Overview: Investors are happy for the weekend. Between the ECB, Brexit, and next week’s FOMC, BOJ, and BOE meetings, the markets are mostly in a consolidative mode ahead of the weekend. The first look at Q2 US GDP is the last important data point of the week, though it is unlikely to impact next week’s Fed decision. Russia is widely expected to join the rate-cutting central banks today with a 25 bp reduction in its key rate to 7.25%. Asia Pacific equities mostly followed yesterday’s US lead and slipped lower today. The regional benchmark finished marginally lower on the week. European equities are mixed through the morning session and are holding on to about a 0.8% gain here in the last week of July. The Dow Jones Stoxx 600 has fallen only one week in two months. US shares are trading with a firmer bias, and coming into today, the S&P 500 is up a little less than 1% this week. The US dollar is posting modest gains against the major currencies and most of the emerging market currencies.
After what was reportedly a brief call earlier this week, Mnuchin and Lighthizer are going to China next week to resume trade talks. Unlike previously, expectations are being managed in a way as to emphasize the difficulty going forward. Although Chinese officials say there is no connection with the trade talks, reports indicate that they will allow some companies to import fixed amounts of US agriculture products (cotton, sorghum, and pork) without the punitive tariffs.
Iran joined North Korea in testing weapons this week. North Korea was said to fire a couple projectiles, which the US dismissed as a negotiating tactic, and the US want to proceed with talks. Iran fired a ballistic missile as it too wants to engage the US directly.
The dollar has been confined to about 1/5 of a yen below JPY108.75 but is firm near three-week highs. The JPY109 area is important technically, and the dollar has traded above it in two months. We have suggested a convincing move above it would target the JPY111.00 area. The Australian dollar is extending is downdraft for the sixth consecutive session today. Near $0.6930, the Aussie is off by about 1.6% this week. These losses have retraced (61.8%) of the rally from the mid-June low near $0.6830. Initial support is seen near $0.6900, but there is little on the charts that prevent a return to the lows. This week the market has moved to discount a higher chance of a rate cut in September (~53% vs. 40%).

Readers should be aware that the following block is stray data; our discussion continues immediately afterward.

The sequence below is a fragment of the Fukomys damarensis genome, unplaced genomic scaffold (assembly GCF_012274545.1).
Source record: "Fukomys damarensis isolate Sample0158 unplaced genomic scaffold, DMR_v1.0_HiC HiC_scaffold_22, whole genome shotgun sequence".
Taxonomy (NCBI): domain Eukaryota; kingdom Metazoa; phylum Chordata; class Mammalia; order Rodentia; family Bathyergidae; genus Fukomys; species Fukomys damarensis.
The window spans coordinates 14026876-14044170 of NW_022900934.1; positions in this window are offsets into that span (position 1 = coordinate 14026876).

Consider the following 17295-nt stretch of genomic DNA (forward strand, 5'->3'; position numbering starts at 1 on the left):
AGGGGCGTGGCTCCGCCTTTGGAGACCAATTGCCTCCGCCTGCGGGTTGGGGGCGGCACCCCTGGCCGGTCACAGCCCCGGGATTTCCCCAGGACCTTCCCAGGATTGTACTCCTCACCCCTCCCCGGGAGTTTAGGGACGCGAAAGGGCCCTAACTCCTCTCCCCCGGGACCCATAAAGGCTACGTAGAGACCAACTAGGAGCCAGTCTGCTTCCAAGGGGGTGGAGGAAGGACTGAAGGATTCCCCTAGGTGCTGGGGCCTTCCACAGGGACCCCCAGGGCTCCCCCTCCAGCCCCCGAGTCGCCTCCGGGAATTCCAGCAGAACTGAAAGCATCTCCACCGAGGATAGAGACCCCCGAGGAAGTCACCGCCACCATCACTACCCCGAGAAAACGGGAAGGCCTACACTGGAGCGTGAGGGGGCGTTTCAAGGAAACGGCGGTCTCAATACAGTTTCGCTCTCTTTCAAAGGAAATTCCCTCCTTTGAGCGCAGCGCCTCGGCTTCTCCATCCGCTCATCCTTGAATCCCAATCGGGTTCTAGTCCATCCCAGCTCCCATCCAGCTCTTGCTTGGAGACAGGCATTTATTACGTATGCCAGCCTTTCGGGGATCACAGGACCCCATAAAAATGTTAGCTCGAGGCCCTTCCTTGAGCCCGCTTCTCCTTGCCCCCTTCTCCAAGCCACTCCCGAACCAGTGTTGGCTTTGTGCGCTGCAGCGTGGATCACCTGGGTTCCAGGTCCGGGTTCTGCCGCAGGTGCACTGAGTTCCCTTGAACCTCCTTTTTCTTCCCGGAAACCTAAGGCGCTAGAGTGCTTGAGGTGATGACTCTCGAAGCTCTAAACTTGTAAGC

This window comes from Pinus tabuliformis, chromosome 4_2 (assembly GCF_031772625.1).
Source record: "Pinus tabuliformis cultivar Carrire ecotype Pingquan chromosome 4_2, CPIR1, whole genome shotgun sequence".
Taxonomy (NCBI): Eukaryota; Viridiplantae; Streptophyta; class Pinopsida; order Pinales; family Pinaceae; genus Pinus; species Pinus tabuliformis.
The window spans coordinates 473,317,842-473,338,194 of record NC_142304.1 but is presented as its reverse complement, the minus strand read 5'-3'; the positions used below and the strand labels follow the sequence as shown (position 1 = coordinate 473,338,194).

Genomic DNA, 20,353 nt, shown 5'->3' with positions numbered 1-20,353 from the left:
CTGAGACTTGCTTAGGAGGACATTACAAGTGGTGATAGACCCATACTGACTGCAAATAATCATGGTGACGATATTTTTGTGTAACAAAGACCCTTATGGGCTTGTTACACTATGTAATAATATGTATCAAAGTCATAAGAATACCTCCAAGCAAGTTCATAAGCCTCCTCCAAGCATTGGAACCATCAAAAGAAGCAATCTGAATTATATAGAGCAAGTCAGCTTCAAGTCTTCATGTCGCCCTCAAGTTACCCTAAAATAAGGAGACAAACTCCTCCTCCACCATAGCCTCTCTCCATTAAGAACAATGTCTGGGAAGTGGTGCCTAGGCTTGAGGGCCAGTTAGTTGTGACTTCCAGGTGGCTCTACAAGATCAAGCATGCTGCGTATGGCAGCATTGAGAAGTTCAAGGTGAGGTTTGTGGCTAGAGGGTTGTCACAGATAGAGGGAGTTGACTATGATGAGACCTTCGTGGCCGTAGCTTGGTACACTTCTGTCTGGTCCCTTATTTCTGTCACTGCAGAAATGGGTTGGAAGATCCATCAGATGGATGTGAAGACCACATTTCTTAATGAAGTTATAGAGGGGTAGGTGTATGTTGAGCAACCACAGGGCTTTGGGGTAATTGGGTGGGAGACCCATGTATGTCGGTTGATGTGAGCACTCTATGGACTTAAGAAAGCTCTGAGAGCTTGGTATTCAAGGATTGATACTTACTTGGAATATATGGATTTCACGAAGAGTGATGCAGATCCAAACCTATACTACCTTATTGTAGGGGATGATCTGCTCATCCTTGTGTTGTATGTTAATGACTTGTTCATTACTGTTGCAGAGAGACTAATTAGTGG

When everything was said and done, the Draghi said more than he did and for all practical purposes, the euro was net-net flat on the day. Besides a couple of tweaks in its statement, the ECB revealed very little new to the market. As widely anticipated the forward guidance was adjusted to allow for lower rates and underscored that the inflation target was symmetrical. That appears to soften “near but less than 2%” inflation target over the medium term. Investors learned very little new about what the ECB will do in September. Innovations, like tiering, or excluding some deposits from negative or as negative interest rates, or buying bank bonds or equities, still seemed controversial. There was some talk that the ECB could target average inflation.
At the same time, although Draghi explicitly played down the risk of a recession, he acknowledged that the “outlook was getting worse and worse.” He also revealed that there was no discussion of a rate cut, which many in the market, including us, thought was a material risk even if not the base case. What we do know is that the ECB will take action in September. The overnight index swaps imply about an 85% chance of a 10 bp cut in the deposit rate then. Draghi acknowledged that the unorthodox measures may generate diminishing returns, i.e., be less effective. Europe may realize too late that fiscal measures are likely needed. We expect an asset purchase plan to be announced as well that would start probably in October. This will likely entail some adjustment to the self-imposed position limits (e.g., no more than a third of a country’s debt). Greek bonds may be included as well, and the anticipation may have helped drive the 10-year yield below comparable US Treasury yield.
It was also reported that in a secret ballot, Lagarde was approved by the ECB to replace Draghi. She is the first woman, but also the first non-economist at the helm. Word was leaked to reporters that there were two votes against and one abstention. We do not see much point in trying to guess who the nays and abstention were. And even then, it would seem to matter if the objections were procedural or substantive and whether the votes were directed. Given that Lagarde is seen likely to follow the broad course Draghi has steered, it would not be surprising if the lack of support emanated from northern European creditor/surplus countries.